After two years of good foreign portfolio investments (FPI) inflows, Indian markets are now witnessing a reversal in trend as there have been net foreign outflows of $13.7 billion so far this year as against net inflows of $15.3 a year ago, a report has shown. FPI outflows have been one of the factors behind the recent rout in the rupee market; however, whether rupee affected FPI flows remains “ambiguous”, Care Ratings said in the report.
“The flow of foreign portfolio investments (FPI) to the Indian markets has witnessed a reversal in the current fiscal year, after 2 years of high inflows,” the report said, adding that there were several factors that led to FPI outflow — from rising crude prices to widening current account deficit.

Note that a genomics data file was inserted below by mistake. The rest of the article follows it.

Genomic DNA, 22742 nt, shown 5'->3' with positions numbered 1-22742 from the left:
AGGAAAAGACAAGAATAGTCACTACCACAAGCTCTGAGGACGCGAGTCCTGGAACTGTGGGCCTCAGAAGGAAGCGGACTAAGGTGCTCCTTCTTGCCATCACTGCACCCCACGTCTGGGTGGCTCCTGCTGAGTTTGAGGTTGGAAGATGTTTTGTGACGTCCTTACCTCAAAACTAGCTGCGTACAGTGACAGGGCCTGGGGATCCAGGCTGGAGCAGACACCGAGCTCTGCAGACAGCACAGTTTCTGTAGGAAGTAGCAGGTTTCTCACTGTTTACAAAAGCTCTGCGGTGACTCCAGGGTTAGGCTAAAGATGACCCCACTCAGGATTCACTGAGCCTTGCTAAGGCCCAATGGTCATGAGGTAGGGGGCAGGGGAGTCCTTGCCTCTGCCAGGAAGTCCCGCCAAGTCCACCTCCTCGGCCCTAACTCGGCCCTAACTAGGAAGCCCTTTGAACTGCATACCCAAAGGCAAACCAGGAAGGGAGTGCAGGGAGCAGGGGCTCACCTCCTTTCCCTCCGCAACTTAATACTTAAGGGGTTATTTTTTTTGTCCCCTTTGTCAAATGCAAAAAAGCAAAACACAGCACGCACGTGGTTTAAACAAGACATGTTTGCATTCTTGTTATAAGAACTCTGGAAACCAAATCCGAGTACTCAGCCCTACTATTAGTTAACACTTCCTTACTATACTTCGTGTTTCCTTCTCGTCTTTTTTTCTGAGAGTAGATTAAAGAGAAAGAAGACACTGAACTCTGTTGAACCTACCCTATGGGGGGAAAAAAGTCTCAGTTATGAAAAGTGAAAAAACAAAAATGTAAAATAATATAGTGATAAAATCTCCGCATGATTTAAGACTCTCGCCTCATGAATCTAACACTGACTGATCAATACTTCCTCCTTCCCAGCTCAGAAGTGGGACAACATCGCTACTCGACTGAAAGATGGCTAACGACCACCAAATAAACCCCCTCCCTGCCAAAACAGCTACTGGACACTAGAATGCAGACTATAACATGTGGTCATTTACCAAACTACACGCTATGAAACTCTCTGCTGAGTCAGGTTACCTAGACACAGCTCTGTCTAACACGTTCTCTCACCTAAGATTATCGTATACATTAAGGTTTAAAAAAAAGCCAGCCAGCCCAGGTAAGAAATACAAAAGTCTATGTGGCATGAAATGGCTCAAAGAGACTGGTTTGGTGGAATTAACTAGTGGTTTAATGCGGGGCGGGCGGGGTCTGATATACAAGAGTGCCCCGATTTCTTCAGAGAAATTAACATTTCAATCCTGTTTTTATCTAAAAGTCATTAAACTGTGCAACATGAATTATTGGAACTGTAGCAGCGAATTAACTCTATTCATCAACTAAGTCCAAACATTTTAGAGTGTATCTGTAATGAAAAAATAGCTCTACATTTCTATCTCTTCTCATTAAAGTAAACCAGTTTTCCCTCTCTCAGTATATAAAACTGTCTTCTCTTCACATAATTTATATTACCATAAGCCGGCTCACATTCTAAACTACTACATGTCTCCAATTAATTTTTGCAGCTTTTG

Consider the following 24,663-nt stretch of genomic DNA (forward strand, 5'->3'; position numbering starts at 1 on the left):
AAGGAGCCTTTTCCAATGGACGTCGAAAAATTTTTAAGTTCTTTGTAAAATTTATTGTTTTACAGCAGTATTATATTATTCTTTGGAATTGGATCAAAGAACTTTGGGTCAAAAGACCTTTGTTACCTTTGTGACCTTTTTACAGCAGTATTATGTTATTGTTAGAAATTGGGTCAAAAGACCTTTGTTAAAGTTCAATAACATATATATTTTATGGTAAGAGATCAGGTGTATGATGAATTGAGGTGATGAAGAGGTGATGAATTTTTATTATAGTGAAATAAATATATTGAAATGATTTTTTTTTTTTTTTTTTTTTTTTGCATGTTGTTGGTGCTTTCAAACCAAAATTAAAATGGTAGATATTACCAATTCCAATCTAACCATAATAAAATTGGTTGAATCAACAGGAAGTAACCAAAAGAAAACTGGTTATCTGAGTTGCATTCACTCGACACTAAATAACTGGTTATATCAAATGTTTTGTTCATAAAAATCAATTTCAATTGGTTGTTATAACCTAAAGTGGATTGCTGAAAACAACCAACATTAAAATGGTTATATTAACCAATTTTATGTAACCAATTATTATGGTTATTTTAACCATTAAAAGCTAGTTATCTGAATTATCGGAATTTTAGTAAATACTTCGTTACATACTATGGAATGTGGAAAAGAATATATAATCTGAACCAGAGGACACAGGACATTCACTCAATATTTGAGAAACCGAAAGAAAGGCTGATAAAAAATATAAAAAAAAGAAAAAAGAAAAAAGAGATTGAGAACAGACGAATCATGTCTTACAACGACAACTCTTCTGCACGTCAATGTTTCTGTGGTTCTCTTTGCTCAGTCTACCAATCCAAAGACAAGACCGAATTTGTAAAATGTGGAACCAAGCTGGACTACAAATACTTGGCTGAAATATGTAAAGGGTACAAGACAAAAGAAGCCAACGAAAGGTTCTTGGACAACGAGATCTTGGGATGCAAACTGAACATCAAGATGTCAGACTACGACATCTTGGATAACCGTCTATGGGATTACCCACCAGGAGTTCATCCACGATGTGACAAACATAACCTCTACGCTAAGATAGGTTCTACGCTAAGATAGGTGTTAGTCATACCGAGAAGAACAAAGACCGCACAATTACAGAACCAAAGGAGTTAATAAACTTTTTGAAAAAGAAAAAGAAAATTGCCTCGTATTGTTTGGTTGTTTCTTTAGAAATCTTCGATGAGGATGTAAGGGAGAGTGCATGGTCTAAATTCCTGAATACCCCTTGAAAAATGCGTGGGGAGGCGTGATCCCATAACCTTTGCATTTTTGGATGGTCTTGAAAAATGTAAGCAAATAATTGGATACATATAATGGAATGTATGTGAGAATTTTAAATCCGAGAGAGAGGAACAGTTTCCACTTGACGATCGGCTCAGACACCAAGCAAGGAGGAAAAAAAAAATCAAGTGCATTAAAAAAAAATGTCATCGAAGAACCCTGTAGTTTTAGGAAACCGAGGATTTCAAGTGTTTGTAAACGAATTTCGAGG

Going forward, Care Ratings warns of increase in FPI outflows. “FPI flows would continue to be volatile in the coming months,” it said. The rating agency mainly pointed out to seven key factors that could increase FPI outflows: RBI repo rate decision, US Fed rate hike, rupee value, inflation, trade deficit, global liquidity, trade disputes.
On the recent decision by the Reserve Bank of India (RBI) to keep repo rate on hold at 6.5%, Care said, that it would also not diminish the absolute differential in returns for FPI between the US and domestic bonds.
Several domestic factors such as weakness in currency, risks of inflation, the trade deficit would also weigh in on the inflow. Besides, global factors such as US interest rate hikes, tightening global liquidity and escalating trade disputes would also be crucial in directing the flow of FPIs.